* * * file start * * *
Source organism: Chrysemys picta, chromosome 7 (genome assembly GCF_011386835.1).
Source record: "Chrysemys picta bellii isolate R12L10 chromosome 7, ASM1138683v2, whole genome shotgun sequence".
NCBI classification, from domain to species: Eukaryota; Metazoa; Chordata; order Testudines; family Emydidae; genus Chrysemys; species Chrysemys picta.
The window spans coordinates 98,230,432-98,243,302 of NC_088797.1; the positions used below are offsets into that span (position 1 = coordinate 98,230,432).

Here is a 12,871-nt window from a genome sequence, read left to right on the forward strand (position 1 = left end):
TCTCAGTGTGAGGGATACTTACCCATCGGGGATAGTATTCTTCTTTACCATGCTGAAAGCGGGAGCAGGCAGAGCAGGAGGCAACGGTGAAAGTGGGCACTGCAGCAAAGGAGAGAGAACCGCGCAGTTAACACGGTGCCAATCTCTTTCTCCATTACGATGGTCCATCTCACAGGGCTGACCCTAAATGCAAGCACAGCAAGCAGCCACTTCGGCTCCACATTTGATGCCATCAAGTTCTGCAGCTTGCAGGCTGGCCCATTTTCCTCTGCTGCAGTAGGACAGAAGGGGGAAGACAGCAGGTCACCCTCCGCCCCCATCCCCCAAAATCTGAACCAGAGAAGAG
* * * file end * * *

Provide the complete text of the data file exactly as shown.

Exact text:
Source organism: Chrysemys picta, chromosome 7 (genome assembly GCF_011386835.1).
Source record: "Chrysemys picta bellii isolate R12L10 chromosome 7, ASM1138683v2, whole genome shotgun sequence".
NCBI classification, from domain to species: Eukaryota; Metazoa; Chordata; order Testudines; family Emydidae; genus Chrysemys; species Chrysemys picta.
The window spans coordinates 98,230,432-98,243,302 of NC_088797.1; the positions used below are offsets into that span (position 1 = coordinate 98,230,432).

Here is a 12,871-nt window from a genome sequence, read left to right on the forward strand (position 1 = left end):
TCTCAGTGTGAGGGATACTTACCCATCGGGGATAGTATTCTTCTTTACCATGCTGAAAGCGGGAGCAGGCAGAGCAGGAGGCAACGGTGAAAGTGGGCACTGCAGCAAAGGAGAGAGAACCGCGCAGTTAACACGGTGCCAATCTCTTTCTCCATTACGATGGTCCATCTCACAGGGCTGACCCTAAATGCAAGCACAGCAAGCAGCCACTTCGGCTCCACATTTGATGCCATCAAGTTCTGCAGCTTGCAGGCTGGCCCATTTTCCTCTGCTGCAGTAGGACAGAAGGGGGAAGACAGCAGGTCACCCTCCGCCCCCATCCCCCAAAATCTGAACCAGAGAAGAG